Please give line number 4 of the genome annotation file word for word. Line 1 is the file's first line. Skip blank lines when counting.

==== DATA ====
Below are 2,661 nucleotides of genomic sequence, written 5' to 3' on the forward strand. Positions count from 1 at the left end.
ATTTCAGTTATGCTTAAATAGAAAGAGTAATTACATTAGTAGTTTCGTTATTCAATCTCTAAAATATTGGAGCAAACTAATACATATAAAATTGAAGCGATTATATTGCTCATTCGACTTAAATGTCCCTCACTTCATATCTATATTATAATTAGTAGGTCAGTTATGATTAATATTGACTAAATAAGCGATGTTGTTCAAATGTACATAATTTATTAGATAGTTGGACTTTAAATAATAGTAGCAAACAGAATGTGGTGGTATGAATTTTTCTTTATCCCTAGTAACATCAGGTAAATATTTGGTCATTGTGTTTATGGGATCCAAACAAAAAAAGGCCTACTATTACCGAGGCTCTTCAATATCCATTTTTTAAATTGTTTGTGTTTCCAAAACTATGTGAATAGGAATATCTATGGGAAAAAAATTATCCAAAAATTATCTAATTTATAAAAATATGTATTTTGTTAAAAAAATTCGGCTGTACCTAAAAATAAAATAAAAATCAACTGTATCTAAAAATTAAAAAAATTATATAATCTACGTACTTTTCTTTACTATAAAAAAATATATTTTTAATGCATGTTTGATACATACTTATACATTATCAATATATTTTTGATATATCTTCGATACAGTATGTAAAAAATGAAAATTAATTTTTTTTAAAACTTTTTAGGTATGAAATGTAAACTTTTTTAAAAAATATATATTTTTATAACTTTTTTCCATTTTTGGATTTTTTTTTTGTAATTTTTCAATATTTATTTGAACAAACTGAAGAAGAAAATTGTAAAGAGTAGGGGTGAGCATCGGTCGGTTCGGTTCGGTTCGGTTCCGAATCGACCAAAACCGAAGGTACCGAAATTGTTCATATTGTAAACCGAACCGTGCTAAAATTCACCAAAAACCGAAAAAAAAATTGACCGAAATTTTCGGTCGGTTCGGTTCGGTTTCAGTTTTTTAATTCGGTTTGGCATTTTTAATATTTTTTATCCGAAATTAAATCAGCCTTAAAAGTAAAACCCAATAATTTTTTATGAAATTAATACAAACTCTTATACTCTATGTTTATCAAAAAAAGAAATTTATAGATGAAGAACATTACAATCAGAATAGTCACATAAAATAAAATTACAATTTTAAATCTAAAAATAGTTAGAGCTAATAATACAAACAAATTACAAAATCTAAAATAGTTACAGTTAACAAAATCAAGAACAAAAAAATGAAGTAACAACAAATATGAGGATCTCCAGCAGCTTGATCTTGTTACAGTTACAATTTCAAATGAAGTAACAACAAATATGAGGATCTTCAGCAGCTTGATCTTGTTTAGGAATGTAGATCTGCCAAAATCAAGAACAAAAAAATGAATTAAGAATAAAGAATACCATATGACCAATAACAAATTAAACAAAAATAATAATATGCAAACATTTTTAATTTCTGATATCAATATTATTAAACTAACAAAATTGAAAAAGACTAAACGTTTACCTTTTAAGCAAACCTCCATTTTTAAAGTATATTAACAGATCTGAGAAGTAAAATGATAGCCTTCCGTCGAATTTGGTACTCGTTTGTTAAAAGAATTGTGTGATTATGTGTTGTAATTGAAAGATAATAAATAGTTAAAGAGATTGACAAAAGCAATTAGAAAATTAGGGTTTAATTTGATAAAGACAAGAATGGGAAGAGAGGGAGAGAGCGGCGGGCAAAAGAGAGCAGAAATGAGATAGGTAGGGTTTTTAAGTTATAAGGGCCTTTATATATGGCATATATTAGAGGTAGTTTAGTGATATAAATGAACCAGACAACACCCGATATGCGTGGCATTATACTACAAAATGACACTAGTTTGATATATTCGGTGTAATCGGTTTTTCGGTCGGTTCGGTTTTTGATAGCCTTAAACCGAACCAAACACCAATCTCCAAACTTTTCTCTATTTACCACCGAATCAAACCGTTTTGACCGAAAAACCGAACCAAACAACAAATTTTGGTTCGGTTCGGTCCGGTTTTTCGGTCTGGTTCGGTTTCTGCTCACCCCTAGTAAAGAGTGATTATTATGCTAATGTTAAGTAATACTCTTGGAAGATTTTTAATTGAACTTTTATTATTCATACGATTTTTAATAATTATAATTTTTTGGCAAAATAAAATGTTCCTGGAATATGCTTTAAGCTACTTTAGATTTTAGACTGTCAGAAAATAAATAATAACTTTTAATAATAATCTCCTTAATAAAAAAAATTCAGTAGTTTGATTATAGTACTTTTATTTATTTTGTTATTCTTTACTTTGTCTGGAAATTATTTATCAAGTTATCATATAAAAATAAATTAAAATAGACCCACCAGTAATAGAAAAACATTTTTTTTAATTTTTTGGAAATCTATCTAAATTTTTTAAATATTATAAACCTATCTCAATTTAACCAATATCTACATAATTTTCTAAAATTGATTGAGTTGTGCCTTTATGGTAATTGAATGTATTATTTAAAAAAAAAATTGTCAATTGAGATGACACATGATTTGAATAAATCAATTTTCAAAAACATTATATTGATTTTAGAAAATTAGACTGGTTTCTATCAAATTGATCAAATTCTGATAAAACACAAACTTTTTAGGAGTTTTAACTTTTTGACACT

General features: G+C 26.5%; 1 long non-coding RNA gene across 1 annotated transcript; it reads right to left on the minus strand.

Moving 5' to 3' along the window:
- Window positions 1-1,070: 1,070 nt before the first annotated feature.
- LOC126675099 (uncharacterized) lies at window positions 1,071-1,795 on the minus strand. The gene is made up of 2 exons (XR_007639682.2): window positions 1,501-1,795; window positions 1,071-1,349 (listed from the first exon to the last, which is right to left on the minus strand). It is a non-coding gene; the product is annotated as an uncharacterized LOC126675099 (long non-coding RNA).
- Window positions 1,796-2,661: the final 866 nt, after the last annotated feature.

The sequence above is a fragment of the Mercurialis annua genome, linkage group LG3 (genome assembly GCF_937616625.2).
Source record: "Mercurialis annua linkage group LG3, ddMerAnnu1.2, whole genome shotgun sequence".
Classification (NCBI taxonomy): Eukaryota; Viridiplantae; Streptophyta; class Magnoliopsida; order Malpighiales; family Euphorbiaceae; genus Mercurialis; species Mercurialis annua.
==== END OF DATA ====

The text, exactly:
Moving 5' to 3' along the window: